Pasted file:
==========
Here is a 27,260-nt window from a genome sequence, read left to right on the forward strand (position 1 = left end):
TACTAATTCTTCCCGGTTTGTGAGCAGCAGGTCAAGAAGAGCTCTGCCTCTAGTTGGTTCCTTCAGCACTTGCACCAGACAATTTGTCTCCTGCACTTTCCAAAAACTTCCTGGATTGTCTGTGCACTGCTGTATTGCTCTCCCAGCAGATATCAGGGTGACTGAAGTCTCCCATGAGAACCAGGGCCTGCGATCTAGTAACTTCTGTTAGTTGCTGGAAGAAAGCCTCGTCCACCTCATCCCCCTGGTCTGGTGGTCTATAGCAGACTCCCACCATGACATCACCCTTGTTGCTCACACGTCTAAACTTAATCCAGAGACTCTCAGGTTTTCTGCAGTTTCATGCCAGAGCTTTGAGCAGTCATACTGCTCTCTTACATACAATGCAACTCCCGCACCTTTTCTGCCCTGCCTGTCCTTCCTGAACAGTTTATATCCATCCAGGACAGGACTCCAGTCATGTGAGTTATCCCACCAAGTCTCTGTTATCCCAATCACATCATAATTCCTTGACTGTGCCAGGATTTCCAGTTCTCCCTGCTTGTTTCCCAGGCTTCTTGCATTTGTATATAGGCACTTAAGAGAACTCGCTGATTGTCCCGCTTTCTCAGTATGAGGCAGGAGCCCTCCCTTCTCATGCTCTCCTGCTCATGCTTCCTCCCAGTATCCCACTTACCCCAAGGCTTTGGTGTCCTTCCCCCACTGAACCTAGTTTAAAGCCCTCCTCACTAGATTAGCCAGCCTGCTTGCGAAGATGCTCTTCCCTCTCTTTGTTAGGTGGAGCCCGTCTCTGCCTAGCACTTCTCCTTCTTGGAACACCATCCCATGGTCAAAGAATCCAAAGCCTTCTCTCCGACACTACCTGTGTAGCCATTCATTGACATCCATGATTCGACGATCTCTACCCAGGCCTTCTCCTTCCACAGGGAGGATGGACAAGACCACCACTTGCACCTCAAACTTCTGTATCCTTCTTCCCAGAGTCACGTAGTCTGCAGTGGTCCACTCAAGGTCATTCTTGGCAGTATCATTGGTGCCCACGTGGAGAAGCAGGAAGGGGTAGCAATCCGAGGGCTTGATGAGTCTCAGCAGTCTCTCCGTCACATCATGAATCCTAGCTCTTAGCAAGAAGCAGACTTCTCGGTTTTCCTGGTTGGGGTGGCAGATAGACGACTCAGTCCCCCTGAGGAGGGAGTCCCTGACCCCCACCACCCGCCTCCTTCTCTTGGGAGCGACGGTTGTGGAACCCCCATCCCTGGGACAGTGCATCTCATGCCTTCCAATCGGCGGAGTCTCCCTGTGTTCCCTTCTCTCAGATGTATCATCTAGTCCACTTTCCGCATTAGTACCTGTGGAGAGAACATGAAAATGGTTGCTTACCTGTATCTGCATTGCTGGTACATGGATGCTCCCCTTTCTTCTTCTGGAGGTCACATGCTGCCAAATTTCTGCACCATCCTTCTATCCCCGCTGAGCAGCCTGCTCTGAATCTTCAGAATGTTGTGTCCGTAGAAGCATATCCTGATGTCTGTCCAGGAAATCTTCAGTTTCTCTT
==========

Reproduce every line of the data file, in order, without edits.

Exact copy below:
Here is a 27,260-nt window from a genome sequence, read left to right on the forward strand (position 1 = left end):
TACTAATTCTTCCCGGTTTGTGAGCAGCAGGTCAAGAAGAGCTCTGCCTCTAGTTGGTTCCTTCAGCACTTGCACCAGACAATTTGTCTCCTGCACTTTCCAAAAACTTCCTGGATTGTCTGTGCACTGCTGTATTGCTCTCCCAGCAGATATCAGGGTGACTGAAGTCTCCCATGAGAACCAGGGCCTGCGATCTAGTAACTTCTGTTAGTTGCTGGAAGAAAGCCTCGTCCACCTCATCCCCCTGGTCTGGTGGTCTATAGCAGACTCCCACCATGACATCACCCTTGTTGCTCACACGTCTAAACTTAATCCAGAGACTCTCAGGTTTTCTGCAGTTTCATGCCAGAGCTTTGAGCAGTCATACTGCTCTCTTACATACAATGCAACTCCCGCACCTTTTCTGCCCTGCCTGTCCTTCCTGAACAGTTTATATCCATCCAGGACAGGACTCCAGTCATGTGAGTTATCCCACCAAGTCTCTGTTATCCCAATCACATCATAATTCCTTGACTGTGCCAGGATTTCCAGTTCTCCCTGCTTGTTTCCCAGGCTTCTTGCATTTGTATATAGGCACTTAAGAGAACTCGCTGATTGTCCCGCTTTCTCAGTATGAGGCAGGAGCCCTCCCTTCTCATGCTCTCCTGCTCATGCTTCCTCCCAGTATCCCACTTACCCCAAGGCTTTGGTGTCCTTCCCCCACTGAACCTAGTTTAAAGCCCTCCTCACTAGATTAGCCAGCCTGCTTGCGAAGATGCTCTTCCCTCTCTTTGTTAGGTGGAGCCCGTCTCTGCCTAGCACTTCTCCTTCTTGGAACACCATCCCATGGTCAAAGAATCCAAAGCCTTCTCTCCGACACTACCTGTGTAGCCATTCATTGACATCCATGATTCGACGATCTCTACCCAGGCCTTCTCCTTCCACAGGGAGGATGGACAAGACCACCACTTGCACCTCAAACTTCTGTATCCTTCTTCCCAGAGTCACGTAGTCTGCAGTGGTCCACTCAAGGTCATTCTTGGCAGTATCATTGGTGCCCACGTGGAGAAGCAGGAAGGGGTAGCAATCCGAGGGCTTGATGAGTCTCAGCAGTCTCTCCGTCACATCATGAATCCTAGCTCTTAGCAAGAAGCAGACTTCTCGGTTTTCCTGGTTGGGGTGGCAGATAGACGACTCAGTCCCCCTGAGGAGGGAGTCCCTGACCCCCACCACCCGCCTCCTTCTCTTGGGAGCGACGGTTGTGGAACCCCCATCCCTGGGACAGTGCATCTCATGCCTTCCAATCGGCGGAGTCTCCCTGTGTTCCCTTCTCTCAGATGTATCATCTAGTCCACTTTCCGCATTAGTACCTGTGGAGAGAACATGAAAATGGTTGCTTACCTGTATCTGCATTGCTGGTACATGGATGCTCCCCTTTCTTCTTCTGGAGGTCACATGCTGCCAAATTTCTGCACCATCCTTCTATCCCCGCTGAGCAGCCTGCTCTGAATCTTCAGAATGTTGTGTCCGTAGAAGCATATCCTGATGTCTGTCCAGGAAATCTTCAGTTTCTCTT